Cineworld Calls Off Cineplex Movie Theater Deal

Cineplex Junxion - Publicity - H 2019
Courtesy Junxion

In February, the mega-deal had received approval from both companies' shareholders, but a legal fight to unwind the transaction looms as Cineworld backs out.

Regal owner Cineworld has called off its planned $2.1 billion takeover of Canadian exhibitor Cineplex, which would have created one of the world's largest cinema companies with more than 11,200 screens globally.

"Cineworld has become aware of certain breaches by Cineplex Inc. of the arrangement agreement relating to the acquisition... In addition, a material adverse effect has occurred with respect to Cineplex. As a consequence of these matters and Cineplex’s unwillingness to cure the breaches, Cineworld has notified Cineplex that it has terminated the arrangement agreement with immediate effect. The acquisition will therefore not proceed," the U.K.-based suitor said Friday in a statement.

Cineworld did not specify what the alleged breaches of the transaction by Cineplex were as it backed out of the deal.

In its own statement on Friday, Cineplex rebuffed Cineworld's claim that it had breached the terms of their merger agreement and said it will take legal action to recover damages as the transaction does not proceed. "Cineplex believes that Cineworld has no legal basis to terminate the arrangement agreement and that Cineworld has breached its contractual obligations. Cineworld’s repudiation of the arrangement agreement has been acknowledged by Cineplex and the transaction will not proceed," the Canadian company said.

In February, the mega-deal received approval from both companies' shareholders. But some analysts and investors urged the companies to abandon the transaction, especially when the coronavirus pandemic shuttered the circuits of major exhibitors, including Cineplex and Cineworld, and created high debt and liquidity concerns.

In a batle of competing statements on Friday, Cineplex claimed Cineworld's allegations of breached terms for their merger agreement amounted to "buyer's remorse" and an attempt to wriggle out of the transaction amid the COVID-19 crisis. "The arrangement agreement explicitly excludes any 'outbreaks of illness or other acts of God 'from the definition of material adverse effect and all of Cineworld’s allegations stem from an outbreak of illness and act of God (COVID-19)," the Canadian company said.

For its part, Cineworld countered it has complied with all obligations under the transaction agreement, which it is entitled to terminate. "It [U.K. company] will therefore vigorously defend any allegation to the contrary. Cineworld has also reserved its right to seek damages from Cineplex in respect of Cineplex’s breaches of the arrangement agreement, which, in addition to the occurrence of the material adverse effect, gave rise to the termination."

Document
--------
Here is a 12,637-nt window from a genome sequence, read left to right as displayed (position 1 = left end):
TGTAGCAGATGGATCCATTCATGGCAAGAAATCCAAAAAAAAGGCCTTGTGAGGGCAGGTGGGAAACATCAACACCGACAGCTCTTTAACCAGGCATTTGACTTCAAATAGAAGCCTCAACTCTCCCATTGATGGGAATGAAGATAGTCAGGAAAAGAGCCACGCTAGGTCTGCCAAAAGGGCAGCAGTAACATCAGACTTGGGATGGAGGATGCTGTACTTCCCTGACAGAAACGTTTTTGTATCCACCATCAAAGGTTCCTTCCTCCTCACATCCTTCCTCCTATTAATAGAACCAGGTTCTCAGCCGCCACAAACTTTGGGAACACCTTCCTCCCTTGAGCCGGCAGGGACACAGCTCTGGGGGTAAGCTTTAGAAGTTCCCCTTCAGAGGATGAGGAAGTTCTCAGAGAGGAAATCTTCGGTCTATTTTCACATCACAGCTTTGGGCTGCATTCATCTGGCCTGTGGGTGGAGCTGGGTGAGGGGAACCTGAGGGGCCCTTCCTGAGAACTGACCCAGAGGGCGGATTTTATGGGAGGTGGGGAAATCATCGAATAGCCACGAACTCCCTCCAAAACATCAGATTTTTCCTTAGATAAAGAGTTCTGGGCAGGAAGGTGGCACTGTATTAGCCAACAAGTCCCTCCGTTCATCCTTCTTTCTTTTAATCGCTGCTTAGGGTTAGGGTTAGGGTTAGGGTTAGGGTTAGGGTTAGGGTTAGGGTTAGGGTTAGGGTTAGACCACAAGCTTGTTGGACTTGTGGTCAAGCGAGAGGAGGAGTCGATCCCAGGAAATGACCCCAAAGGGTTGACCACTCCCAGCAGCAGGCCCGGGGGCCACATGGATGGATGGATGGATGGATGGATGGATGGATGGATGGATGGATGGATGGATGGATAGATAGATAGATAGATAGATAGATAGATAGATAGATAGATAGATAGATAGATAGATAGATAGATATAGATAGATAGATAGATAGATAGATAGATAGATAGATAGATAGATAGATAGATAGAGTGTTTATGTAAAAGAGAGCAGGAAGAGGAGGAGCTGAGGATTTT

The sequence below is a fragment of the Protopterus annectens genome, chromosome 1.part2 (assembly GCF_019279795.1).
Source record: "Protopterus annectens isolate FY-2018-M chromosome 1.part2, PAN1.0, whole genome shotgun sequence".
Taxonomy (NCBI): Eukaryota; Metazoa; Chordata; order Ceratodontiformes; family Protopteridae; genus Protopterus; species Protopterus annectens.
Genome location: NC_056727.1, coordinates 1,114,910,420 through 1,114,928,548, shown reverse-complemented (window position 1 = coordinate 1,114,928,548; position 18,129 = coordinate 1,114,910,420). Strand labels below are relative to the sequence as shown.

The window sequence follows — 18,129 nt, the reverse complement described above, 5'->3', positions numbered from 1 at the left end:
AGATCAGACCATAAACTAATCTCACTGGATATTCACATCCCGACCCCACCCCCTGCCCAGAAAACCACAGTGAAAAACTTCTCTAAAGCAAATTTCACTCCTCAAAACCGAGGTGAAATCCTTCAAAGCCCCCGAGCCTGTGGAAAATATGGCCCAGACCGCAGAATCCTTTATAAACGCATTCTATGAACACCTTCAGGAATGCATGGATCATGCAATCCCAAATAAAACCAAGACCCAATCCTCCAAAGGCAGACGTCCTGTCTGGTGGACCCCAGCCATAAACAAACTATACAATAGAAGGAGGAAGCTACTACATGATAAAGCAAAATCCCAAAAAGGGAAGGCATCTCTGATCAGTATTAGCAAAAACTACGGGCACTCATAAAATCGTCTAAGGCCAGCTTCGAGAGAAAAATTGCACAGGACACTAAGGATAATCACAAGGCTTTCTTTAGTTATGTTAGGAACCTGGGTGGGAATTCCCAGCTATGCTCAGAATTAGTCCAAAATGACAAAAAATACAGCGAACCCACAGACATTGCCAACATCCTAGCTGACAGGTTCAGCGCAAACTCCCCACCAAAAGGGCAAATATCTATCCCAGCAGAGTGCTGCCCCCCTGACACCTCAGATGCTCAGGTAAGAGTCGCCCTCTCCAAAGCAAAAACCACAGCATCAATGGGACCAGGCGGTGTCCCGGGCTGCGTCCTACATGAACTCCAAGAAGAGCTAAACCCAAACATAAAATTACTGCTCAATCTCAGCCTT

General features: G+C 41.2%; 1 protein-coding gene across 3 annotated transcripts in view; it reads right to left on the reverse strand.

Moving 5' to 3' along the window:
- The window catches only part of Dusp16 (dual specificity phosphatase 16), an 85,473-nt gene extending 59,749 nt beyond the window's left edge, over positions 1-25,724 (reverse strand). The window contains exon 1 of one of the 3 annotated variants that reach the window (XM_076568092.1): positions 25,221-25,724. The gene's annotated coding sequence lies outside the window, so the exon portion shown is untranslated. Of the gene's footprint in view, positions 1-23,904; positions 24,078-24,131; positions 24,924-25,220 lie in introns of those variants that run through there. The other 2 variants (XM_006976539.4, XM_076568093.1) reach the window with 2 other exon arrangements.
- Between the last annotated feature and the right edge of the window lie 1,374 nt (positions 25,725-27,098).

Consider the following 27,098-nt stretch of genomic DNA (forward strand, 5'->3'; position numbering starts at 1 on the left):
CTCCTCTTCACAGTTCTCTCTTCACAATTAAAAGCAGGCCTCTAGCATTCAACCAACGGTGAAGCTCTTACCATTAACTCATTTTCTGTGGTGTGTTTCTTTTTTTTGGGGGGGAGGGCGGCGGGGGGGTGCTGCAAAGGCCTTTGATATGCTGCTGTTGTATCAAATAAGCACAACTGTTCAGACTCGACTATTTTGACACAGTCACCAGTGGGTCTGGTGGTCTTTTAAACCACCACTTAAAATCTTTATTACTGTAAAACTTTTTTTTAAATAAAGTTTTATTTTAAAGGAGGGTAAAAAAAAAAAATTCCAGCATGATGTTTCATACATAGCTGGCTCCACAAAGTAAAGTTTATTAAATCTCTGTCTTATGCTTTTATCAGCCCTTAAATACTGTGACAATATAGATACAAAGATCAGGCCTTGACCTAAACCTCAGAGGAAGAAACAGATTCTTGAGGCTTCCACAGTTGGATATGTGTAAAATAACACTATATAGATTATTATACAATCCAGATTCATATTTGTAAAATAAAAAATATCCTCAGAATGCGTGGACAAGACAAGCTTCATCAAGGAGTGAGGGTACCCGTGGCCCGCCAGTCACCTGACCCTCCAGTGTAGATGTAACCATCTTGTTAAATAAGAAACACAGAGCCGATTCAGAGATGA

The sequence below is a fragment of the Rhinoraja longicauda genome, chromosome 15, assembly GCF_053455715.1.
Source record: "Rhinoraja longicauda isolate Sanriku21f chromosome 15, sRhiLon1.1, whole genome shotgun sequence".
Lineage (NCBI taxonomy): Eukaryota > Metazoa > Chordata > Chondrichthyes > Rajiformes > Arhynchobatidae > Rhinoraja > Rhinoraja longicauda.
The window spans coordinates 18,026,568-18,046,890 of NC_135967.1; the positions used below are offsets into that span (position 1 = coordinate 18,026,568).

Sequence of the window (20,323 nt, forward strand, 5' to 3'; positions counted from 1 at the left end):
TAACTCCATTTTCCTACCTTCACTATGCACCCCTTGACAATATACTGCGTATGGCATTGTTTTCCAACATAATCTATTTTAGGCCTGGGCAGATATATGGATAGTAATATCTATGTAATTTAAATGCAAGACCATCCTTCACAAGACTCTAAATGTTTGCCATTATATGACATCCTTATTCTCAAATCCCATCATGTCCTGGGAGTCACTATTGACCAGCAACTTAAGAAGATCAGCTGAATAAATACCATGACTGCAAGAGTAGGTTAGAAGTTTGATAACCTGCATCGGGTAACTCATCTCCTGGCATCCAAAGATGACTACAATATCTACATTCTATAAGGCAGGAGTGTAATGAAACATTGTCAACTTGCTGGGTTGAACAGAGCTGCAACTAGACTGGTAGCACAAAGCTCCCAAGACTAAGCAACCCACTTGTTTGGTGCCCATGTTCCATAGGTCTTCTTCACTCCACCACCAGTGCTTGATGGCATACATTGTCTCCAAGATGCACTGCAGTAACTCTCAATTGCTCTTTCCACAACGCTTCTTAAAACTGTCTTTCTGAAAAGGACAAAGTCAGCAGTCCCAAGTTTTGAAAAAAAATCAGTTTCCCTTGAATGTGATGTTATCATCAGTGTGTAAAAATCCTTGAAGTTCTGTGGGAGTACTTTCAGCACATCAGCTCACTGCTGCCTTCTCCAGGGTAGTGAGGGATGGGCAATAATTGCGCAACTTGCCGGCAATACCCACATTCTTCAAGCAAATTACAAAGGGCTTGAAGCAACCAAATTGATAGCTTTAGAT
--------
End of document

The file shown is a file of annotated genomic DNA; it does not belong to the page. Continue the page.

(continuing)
In December, Cineworld unveiled the agreement to acquire Cineplex for $1.65 billion in cash, plus debt. Cineplex operates 165 cinemas with 1,695 screens and dominates the Canadian theatrical market. In the event of cancelling its merger, Cineworld's original deal document indicates it will be required to pay Cineplex a break fee of $49.9 million. Cineworld's portfolio includes such brands as Regal, Picturehouse and Cinema City.

Cancelling the merger is a setback for Cineplex CEO Ellis Jacob, who in recent years aggressively upgraded and diversified the movie chain into varied out-of-home entertainment destination businesses and was expected to retire after Cineworld took the company over.

Cineworld's management called the Canadian market "stable and attractive” when it announced the deal. The U.K.-based company had planned to combine Cineplex with its U.S. business to create "a leading North American cinema operator." Cineworld CEO Mooky Greidinger said the deal would ”create the leading North American cinema operator with unrivaled scale and opportunity.”

Cineworld has said the financial benefits of the deal would include approximately $65 million of cost efficiencies and $65 million in revenue synergies. The Greidinger family's Global City Theatres owns a stake of approximately 28 percent in Cineworld.

On April 7, Cineworld said it would suspend its dividend payments and that top executives have "voluntarily" agreed to defer salary and bonus payments amid the coronavirus pandemic. That day, it also emphasized that it was continuing "to monitor progress of the group’s proposed acquisition of Cineplex."